It may be recalled that Moneylife had carried a detailed story on the food grains lost, which FCI had "admitted" to be 174,502 tonnes between 2005 and 2013 due to natural decay, pilferage, rodent consumption and damage, and loss due to weather conditions, while these were "unassessable" separately.
Therefore, it is in the interim period that efforts should be made to organise and expand storage facilities in the country, for a "rainy" day! Pun intended!
In addition to the efforts made by FCI, there are many private warehousing facilities available in the country and their number is growing by the day. These are considered to be a good business opportunity, and clearly, it is a national effort to conserve foodgrains.
According to information available, Shree Shubham Logistics, a subsidiary of Kalpataru Power Transmission Lines Ltd, is one of the serious players, which has set up (and is also expanding) its warehousing facilities in the country. It already has storage capacity available in Rajasthan, Gujarat, Maharashtra and Madhya Pradesh and is set to plan its expansion to Andhra Pradesh, Karnataka and Telengana. It is likely to look for other areas too in the South.
In the meantime, FCI itself should investigate the export opportunities directly, so that goods are moved out of its ware houses. It should take active interest in marketing the grains at least in neighbouring countries, including the Middle East. They should no longer be satisfied with being the central warehousing and supplying source to keep the public distribution system (PDS) going. If they need professional help, they should obtain it without any hesitation.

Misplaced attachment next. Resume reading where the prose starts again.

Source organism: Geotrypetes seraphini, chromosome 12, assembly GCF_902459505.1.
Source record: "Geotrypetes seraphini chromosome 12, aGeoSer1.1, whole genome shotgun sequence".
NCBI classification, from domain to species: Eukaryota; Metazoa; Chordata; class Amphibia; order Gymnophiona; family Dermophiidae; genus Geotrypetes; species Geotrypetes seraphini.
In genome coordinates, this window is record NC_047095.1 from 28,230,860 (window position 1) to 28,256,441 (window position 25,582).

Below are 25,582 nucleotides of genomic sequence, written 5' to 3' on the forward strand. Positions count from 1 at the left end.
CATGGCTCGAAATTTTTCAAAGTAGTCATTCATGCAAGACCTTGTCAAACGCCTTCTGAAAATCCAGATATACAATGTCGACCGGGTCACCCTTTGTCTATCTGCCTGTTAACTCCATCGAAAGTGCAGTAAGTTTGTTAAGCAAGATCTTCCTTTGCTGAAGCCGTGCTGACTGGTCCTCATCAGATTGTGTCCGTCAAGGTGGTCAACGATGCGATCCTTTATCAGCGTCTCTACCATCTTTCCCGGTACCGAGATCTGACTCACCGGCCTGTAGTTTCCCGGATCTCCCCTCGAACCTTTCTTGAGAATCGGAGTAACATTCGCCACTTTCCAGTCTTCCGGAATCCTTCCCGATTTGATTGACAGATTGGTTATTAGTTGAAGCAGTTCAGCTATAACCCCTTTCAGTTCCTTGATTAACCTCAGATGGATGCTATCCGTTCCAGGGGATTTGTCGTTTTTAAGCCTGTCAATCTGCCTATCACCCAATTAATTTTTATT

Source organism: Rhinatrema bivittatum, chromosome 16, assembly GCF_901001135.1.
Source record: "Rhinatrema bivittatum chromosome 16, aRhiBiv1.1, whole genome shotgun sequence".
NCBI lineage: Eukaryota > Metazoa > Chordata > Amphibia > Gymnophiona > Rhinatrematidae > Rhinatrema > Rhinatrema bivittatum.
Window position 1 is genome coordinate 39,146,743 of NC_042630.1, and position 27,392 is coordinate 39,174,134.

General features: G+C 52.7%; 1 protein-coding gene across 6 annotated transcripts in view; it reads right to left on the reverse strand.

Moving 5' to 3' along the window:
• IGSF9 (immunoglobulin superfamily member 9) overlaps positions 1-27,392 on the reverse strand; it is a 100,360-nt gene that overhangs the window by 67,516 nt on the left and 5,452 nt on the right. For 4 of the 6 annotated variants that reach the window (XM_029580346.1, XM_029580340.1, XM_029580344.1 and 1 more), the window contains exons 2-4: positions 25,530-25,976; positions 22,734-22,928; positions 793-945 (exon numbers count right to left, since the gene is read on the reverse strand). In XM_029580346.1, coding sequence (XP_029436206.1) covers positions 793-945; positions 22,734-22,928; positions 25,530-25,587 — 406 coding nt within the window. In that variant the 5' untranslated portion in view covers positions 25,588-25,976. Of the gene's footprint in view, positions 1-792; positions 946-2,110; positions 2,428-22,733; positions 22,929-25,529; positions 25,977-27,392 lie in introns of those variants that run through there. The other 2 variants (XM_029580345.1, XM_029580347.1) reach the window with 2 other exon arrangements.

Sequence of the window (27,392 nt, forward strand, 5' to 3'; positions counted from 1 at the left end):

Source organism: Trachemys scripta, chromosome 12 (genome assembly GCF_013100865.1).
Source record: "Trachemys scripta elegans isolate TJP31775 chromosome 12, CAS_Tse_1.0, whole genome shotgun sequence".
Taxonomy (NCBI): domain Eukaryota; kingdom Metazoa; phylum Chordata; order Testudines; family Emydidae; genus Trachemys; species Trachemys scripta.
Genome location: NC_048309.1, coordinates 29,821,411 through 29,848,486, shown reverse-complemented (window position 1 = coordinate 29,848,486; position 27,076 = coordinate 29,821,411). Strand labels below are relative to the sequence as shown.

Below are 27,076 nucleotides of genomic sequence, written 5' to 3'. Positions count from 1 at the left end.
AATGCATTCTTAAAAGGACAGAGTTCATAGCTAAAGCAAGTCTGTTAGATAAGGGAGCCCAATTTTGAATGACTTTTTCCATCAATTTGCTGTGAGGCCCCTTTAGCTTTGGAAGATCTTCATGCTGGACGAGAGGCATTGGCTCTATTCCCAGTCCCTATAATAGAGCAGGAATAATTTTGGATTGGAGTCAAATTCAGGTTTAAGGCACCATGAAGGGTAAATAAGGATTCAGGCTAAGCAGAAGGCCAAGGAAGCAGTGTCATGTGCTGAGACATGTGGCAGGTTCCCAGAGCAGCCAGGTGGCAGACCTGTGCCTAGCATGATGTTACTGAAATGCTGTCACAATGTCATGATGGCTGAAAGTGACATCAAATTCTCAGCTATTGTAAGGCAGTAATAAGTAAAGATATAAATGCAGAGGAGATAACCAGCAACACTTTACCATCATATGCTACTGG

What is of immediate importance is to study the practices adopted in countries like US, Australia and Ukraine where they have huge harvests and ship large quantities outside. We need to learn how they save their foodgrain from the weather and rodents!
One of the many ways by which they protect and store the food grains, apart from huge silos, is the use of huge grain storage bags, made in polythene, which are some 300 feet (91 metres) long and 10 feet in diameter, which are common in Argentina. These giant storages look like long sausages, covering almost the entire length of a football field with special equipment needed for filling them.